If you look at a skyscraper made by humans, you can't help being impressed by the complexity of the construction and the coordination of hundreds of planners and workers that went into it. And yet termites build proportionately bigger structures which show planning in such things as ventilation and heat regulation. How is it that animals with such tiny brains can create such massive and complicated structures? If building by a group of creatures is remarkable, then surely also remarkable are the webs built by spiders, or the nests (especially the woven ones) built by birds. What is going on in the brains of creatures who build? We don't have firm answers, but in _Built by Animals: The Natural History of Animal Architecture_ (Oxford University Press), biologist Mike Hansell tries to make sure we are asking the right questions, and he describes research accomplished and proposed to get the answers. He has written academic works on this subject, and this is his first one for the non-specialist. He dips into technical discussions just enough, and the topic is inherently fascinating. Animals build homes all over the place, for protection from weather and predators, but they also build traps, and male bowerbirds make structures that have no purpose other than impressing potential mates. This is an excellent overview of what animals build, with plenty of examples and with fascinating discussions about the experiments used to tease out answers to how the creatures learned construction.

Hansell first introduces the Central American caterpillar _Aethria carnicauda_, which uses the same sort of protective gadget. When it is ready to make itself into a pupa, it first picks a straight plant stem.
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3 of 3 people found the following review helpful By fernbrun92 on April 28, 2013
Format: Paperback
Built by Animals: The Natural History of Animal Architecture

Built By Animals is a book in which different patterns in Behavior and architecture are shown with the use of examples from the vast diversity of ecosystems in the planet, to explain to an extent the behavior and possible thought processes behind these structures and analyzing what this can tell us about evolution, intelligence, and a view of what defines art. The audience is able to engage and learn about the many different techniques that animals use in architecture which includes nesting, and living conditions, mating, predation even social interaction between species. This book provides a pleasant journey through the world.
Author Mike Hansell is currently an Emeritus Professor in the University of Glascow. He has also written many research papers on animal architecture as well as the different characteristics of nesting for many bird species. And his deep interest in the intricate behavior behind this architecture is shown deeply throughout the book, being written for all audiences, presents to be somewhat challenging, yet entertaining and fun for all readers.
The book is divided by eight chapters, each of them covering a different aspect of the behavior and the different examples of animal architecture in the world. Chapter one focuses on a brief introduction to the category of animals known as "builders" this chapter serves as the first encounter of the animal kingdom in which we can first appreciate the many different techniques or approaches to building a shelter.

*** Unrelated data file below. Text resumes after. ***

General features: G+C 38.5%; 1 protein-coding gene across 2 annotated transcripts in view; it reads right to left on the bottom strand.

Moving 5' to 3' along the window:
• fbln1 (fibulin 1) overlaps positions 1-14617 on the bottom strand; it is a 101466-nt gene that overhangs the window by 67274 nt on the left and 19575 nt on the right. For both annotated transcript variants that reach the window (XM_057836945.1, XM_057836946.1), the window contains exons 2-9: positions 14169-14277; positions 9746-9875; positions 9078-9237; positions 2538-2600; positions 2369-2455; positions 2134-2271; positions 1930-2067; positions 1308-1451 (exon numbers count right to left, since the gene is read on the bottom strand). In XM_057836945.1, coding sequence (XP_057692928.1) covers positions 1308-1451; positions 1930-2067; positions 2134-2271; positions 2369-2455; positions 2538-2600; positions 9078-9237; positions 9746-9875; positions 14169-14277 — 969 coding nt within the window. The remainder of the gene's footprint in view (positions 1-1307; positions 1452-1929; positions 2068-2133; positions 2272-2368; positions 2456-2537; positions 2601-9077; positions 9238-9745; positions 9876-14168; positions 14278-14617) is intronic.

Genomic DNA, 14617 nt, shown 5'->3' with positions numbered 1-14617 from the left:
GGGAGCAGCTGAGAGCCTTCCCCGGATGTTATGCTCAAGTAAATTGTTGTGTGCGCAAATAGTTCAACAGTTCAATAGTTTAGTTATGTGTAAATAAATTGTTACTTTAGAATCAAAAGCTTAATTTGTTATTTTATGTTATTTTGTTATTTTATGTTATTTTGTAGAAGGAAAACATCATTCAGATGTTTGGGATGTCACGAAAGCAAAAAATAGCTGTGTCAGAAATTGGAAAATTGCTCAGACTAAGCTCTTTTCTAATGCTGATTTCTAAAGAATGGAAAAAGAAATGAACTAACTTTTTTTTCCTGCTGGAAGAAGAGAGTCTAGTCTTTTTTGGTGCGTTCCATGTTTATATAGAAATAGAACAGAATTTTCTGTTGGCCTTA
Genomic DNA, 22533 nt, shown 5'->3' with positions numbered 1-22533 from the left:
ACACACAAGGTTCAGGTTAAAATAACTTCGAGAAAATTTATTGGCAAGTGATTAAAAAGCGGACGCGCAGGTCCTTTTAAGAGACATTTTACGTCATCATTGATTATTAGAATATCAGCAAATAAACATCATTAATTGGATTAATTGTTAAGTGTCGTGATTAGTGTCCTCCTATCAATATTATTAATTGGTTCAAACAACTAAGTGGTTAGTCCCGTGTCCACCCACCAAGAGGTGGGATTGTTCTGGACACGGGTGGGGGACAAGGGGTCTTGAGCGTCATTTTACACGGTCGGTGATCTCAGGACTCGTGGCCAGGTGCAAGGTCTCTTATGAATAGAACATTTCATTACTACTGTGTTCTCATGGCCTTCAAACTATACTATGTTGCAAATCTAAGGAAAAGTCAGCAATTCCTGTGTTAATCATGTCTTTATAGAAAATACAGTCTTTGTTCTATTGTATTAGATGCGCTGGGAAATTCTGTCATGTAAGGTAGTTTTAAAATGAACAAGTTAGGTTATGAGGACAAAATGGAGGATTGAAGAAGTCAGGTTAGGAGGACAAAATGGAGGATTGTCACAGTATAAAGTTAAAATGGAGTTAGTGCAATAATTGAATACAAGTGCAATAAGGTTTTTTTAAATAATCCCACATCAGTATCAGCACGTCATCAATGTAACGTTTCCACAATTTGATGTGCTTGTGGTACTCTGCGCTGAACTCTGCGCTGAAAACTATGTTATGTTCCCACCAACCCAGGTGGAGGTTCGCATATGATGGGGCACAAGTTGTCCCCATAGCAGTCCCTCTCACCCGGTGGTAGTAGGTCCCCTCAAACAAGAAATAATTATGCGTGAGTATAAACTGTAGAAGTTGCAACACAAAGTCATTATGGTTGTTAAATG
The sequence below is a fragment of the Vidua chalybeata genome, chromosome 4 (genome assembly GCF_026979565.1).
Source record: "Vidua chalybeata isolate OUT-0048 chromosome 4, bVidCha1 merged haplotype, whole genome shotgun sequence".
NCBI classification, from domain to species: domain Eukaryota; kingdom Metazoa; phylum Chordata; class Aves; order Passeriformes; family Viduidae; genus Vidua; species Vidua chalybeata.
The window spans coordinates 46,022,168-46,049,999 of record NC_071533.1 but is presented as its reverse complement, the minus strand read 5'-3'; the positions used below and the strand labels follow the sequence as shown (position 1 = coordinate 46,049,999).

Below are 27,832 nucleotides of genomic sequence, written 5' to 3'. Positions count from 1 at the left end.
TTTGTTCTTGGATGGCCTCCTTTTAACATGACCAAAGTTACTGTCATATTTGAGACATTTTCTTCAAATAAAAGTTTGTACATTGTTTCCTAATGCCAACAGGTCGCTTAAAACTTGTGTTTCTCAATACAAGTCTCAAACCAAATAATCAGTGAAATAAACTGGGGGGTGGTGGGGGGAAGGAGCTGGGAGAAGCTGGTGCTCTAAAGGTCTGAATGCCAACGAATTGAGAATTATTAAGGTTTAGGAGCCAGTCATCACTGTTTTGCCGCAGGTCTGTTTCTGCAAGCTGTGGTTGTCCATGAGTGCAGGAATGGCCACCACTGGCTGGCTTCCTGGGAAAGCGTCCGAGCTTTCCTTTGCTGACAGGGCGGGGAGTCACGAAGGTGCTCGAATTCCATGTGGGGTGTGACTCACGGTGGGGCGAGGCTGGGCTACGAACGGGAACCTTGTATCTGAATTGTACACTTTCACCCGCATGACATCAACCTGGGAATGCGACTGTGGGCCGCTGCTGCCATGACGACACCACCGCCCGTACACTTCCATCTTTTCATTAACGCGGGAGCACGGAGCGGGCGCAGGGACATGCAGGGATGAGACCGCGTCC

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25 of 35 people found the following review helpful By Ralph White on January 26, 2008
Format: Hardcover Verified Purchase
Built by Animals

It's a captivating title and a captivating cover photo. And anyone who makes the effort to understand the natural world will come to this book with some appreciation of animal architecture, if not from personal observation, then from nature TV. Moreover author Mike Hansell's credentials are exactly those you would expect. So why is this book so unsatisfying? After all, the author treats us to some of the animal construction that we expect, caterpillar cocoons, beaver lodges and dams, ant tunnels, and mud dauber nests. And he introduces us to much that we do not expect, naked mole rats tunnels, hairy-nosed wombat warrens, European badger setts, "magnetic" termite mounds, and amoeba shells. And, although it doesn't relate to animal construction, Hansell also includes a very good chapter on tool use by animals. It also asks, in a chapter-long unanswered question, who makes the design decisions in a colony of hundreds or thousands of residents.

But the reader expects Professor Hansell to answer as well as ask the questions. Unfortunately the answers are all too infrequent. The treatment of the construction of the web of the orb web spider, Araneus diadematus is a rare exception. It is truly excellent, and very satisfying, but it appears to have been written by a different person (a graduate student, perhaps?). Overall the book fails for three reasons. The first is Hansell's painfully self-conscious writing style. We are not reading about animal architecture, we are reading about Hansell writing about animal architecture. We even catch him writing to himself, as in "but let me not get carried away..." The second reason is the pointless digression, as when he describes the nerve centers for avian vocalization.